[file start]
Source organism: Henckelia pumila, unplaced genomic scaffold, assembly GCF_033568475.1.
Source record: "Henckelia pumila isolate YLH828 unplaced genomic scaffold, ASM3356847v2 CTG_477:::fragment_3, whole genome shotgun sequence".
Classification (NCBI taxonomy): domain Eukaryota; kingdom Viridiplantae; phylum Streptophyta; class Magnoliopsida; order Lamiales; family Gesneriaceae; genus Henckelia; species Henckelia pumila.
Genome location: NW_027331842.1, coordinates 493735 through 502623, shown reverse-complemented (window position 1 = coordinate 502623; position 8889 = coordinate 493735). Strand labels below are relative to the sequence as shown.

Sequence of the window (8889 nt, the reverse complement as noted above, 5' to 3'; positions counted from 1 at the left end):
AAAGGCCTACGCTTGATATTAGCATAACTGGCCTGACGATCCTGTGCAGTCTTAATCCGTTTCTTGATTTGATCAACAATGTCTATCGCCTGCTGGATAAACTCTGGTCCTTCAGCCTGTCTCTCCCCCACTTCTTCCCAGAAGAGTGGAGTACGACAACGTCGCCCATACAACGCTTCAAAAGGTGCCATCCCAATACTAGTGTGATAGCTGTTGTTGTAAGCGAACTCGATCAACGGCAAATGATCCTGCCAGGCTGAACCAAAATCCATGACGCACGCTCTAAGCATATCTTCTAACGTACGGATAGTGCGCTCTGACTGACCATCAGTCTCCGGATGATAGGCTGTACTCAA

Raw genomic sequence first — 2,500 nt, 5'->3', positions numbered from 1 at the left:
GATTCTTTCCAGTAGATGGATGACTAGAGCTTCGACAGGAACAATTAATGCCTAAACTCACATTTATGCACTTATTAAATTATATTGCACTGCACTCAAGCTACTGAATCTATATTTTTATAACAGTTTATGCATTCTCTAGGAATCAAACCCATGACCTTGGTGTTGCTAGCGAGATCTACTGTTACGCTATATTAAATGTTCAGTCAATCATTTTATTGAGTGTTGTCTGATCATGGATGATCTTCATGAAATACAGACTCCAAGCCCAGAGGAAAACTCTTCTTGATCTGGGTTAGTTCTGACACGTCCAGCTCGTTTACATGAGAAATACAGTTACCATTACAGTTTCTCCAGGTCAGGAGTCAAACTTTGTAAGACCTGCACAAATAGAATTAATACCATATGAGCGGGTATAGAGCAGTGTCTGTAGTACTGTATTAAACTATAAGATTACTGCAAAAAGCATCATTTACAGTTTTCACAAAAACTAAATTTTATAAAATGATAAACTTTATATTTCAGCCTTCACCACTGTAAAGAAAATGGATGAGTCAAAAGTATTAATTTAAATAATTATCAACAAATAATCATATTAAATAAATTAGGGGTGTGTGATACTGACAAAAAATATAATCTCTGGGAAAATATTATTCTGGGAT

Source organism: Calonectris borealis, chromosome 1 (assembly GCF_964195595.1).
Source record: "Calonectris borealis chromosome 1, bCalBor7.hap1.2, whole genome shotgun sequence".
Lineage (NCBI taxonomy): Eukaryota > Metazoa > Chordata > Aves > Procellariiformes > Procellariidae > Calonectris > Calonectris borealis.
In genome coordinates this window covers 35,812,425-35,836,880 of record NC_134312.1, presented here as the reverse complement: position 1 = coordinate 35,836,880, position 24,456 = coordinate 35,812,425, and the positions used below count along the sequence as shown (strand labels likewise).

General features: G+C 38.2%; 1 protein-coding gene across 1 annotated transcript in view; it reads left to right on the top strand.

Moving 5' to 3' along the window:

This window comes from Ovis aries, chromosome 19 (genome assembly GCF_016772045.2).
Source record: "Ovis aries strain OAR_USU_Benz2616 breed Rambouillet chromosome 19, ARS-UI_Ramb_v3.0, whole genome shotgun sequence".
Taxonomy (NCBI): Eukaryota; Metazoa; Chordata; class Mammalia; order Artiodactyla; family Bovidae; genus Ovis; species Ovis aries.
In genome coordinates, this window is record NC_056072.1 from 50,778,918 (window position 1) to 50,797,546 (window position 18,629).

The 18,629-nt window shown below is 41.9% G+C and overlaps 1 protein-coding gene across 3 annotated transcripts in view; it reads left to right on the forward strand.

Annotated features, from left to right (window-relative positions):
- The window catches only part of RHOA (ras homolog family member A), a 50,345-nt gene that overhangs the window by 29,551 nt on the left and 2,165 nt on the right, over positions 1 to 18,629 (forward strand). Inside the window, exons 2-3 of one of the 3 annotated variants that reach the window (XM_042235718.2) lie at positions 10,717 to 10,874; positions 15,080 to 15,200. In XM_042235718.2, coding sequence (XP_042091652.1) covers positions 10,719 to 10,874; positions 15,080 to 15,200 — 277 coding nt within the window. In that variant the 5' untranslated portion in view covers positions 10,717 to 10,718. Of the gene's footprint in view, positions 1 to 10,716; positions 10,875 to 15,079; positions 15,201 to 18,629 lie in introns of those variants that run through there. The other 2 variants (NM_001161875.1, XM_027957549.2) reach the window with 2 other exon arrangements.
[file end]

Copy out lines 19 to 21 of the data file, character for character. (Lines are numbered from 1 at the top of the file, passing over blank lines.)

The 18,629-nt window shown below is 41.9% G+C and overlaps 1 protein-coding gene across 3 annotated transcripts in view; it reads left to right on the forward strand.

Annotated features, from left to right (window-relative positions):
- The window catches only part of RHOA (ras homolog family member A), a 50,345-nt gene that overhangs the window by 29,551 nt on the left and 2,165 nt on the right, over positions 1 to 18,629 (forward strand). Inside the window, exons 2-3 of one of the 3 annotated variants that reach the window (XM_042235718.2) lie at positions 10,717 to 10,874; positions 15,080 to 15,200. In XM_042235718.2, coding sequence (XP_042091652.1) covers positions 10,719 to 10,874; positions 15,080 to 15,200 — 277 coding nt within the window. In that variant the 5' untranslated portion in view covers positions 10,717 to 10,718. Of the gene's footprint in view, positions 1 to 10,716; positions 10,875 to 15,079; positions 15,201 to 18,629 lie in introns of those variants that run through there. The other 2 variants (NM_001161875.1, XM_027957549.2) reach the window with 2 other exon arrangements.